What beer styles do you think work best barrel-aged?
I used to believe that mainly strong beers were suited for barrel-aging, but that’s no longer the case. Many factors come into play in finding the right combination with type of barrel, beer style, fermentation cultures and any other treatments (spices, fruits, sugars, etc.). I think there are some tried-and-true combinations like bourbon barrels with stout and wine barrels for wild ales, but that shouldn’t be a limiting factor. Think about our Cedar Plank Pale Ale with its cedar incense and peppercorn spiciness for a different take on wood-aging a beer.
While I continue to be excited about the bourbon barrels and red wine barrels, I have some thoughts brewing in the back of my mind about using white wine barrels that get me excited. Beyond that, we have only just begun to utilize our Foudres, and I’m looking forward to producing some sour beers through one of these vessels.
Blending should be considered with producing barrel-aged beer, where different barrels are blended together as well as fresh beer blended with aged. The ultimate result should have some finesse.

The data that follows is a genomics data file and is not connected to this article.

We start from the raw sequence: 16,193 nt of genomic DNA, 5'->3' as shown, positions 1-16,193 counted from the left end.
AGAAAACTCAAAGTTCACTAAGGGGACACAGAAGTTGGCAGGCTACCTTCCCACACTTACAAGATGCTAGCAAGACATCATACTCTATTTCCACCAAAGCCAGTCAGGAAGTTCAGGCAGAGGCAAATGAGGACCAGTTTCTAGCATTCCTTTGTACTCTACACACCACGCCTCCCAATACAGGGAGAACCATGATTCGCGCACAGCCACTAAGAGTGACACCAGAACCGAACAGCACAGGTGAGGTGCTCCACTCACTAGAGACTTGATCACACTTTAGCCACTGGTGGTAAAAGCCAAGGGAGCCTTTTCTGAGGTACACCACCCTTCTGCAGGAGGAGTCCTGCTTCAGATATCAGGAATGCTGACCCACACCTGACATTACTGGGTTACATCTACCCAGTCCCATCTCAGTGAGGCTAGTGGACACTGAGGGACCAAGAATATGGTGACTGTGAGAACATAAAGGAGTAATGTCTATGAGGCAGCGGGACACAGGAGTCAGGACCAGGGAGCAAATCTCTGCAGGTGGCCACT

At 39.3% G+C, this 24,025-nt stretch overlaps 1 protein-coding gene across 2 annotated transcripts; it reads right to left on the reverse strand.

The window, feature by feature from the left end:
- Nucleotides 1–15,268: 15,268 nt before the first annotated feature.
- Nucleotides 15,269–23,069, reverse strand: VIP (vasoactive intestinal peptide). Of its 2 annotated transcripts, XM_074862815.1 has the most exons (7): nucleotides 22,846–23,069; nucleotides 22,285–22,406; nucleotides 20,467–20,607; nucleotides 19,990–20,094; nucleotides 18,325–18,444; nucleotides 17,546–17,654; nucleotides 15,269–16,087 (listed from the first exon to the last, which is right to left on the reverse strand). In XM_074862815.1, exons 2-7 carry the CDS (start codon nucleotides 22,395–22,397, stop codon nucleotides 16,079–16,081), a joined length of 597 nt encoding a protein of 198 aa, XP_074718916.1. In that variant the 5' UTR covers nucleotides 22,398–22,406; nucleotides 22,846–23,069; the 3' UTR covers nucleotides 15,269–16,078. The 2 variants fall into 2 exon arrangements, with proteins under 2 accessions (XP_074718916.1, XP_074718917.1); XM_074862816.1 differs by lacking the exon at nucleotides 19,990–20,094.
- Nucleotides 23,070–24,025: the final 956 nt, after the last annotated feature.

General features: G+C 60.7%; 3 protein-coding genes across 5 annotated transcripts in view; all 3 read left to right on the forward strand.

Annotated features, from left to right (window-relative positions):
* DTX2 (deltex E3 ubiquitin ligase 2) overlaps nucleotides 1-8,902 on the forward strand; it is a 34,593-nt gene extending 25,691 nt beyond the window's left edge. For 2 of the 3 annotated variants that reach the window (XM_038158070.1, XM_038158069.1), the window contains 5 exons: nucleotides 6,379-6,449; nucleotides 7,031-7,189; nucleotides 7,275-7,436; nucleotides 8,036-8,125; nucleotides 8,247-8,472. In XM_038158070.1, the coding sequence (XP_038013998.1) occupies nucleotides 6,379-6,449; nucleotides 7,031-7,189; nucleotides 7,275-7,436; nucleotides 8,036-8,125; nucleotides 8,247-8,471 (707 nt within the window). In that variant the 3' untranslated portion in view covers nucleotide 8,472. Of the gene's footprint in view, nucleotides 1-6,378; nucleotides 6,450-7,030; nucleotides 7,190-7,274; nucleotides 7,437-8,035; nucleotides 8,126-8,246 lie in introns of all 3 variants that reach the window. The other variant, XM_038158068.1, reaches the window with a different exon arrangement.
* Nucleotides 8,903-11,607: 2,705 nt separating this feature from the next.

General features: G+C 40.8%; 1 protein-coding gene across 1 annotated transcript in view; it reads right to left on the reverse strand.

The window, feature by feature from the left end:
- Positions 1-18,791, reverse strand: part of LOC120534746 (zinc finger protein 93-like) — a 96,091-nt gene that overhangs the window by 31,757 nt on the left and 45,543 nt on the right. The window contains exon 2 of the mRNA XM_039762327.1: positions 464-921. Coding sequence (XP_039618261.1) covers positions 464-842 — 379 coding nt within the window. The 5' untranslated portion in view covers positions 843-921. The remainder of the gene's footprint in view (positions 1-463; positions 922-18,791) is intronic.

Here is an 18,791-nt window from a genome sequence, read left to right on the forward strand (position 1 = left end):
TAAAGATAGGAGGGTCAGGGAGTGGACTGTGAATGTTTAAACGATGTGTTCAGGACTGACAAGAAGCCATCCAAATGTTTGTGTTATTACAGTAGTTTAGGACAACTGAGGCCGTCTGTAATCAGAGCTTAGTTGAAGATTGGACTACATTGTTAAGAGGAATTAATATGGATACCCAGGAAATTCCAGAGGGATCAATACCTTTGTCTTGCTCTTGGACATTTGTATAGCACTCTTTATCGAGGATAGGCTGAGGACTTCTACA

It’s been my experience that bourbon barrels are best used once for their primary purpose and then re-purposed for a different project or used as tables and planters. The first reason for this is that most of the rich flavors from bourbon barrels are taken up during the first extended aging, and second aging wouldn’t glean half of the flavor contribution as the first. Another reason to avoid a second use is the risk of contamination from wild cultures. In fact, to maximize the life of the bourbon barrel, our program reuses them for the production of Flanders Drive (sour red ale) that has been inoculated with Lactobacillus, Pediococcus and Brettanomyces.
Where did you get your barrels?
We pick up our red wine barrels from various wineries in California, but we are most pleased with the flavor from French oak compared to American oak. The bourbon barrels we like for our stout come from Heaven Hill, but there are lots of choices out there for bourbon barrels.
What separates a quality barrel from the rest? What should buyers of barrels be on the look out for?
The barrels we are purchasing are used and most likely considered “spent” in their perspective primary use. That being said, I look for barrels that are wet, having been freshly drained. I try to avoid barrels with warped heads and shrunken or cracked staves so that they don’t leak when they are filled. A quick sniff of the barrel should tell you whether or not you want to put your beer in it. Wine barrels are usually sulfured and/or ozoned to protect again microbial pickup after they are emptied.
Any other barrel-aging trends we should look out for?
Special blends and unique barrel treatments will be on the forefront of what’s new and exciting. These small batch or single-barrel creations will most likely be found at brewery tasting rooms and barrels houses where the Barrel Master is on site experimenting and blending.